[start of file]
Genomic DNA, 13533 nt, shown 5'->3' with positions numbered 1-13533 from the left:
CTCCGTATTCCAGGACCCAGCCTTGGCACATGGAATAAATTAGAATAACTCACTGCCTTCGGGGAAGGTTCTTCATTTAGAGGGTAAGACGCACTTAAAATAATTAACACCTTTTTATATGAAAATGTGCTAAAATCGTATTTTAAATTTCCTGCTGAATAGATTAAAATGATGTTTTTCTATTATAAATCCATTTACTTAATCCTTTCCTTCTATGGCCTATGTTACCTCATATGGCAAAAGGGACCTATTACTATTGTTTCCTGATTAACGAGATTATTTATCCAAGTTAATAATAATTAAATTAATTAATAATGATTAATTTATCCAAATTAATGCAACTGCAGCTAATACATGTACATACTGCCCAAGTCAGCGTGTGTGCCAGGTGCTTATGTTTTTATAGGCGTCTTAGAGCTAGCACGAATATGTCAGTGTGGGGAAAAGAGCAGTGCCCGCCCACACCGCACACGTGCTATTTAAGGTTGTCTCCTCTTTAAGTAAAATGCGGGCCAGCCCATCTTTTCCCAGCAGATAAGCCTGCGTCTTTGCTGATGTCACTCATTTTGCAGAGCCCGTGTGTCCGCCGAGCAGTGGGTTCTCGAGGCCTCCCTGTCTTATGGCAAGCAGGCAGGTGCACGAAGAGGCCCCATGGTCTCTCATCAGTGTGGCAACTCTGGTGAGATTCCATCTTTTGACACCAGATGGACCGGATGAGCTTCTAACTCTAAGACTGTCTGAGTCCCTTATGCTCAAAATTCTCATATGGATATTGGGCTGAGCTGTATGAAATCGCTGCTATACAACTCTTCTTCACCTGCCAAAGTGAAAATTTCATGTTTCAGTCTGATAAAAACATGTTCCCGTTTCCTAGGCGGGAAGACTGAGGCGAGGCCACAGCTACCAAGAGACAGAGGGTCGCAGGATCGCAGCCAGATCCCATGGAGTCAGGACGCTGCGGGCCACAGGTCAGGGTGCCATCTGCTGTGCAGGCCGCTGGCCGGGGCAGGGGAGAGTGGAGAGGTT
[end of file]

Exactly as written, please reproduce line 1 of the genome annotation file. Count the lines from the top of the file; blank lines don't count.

Genomic DNA, 13533 nt, shown 5'->3' with positions numbered 1-13533 from the left: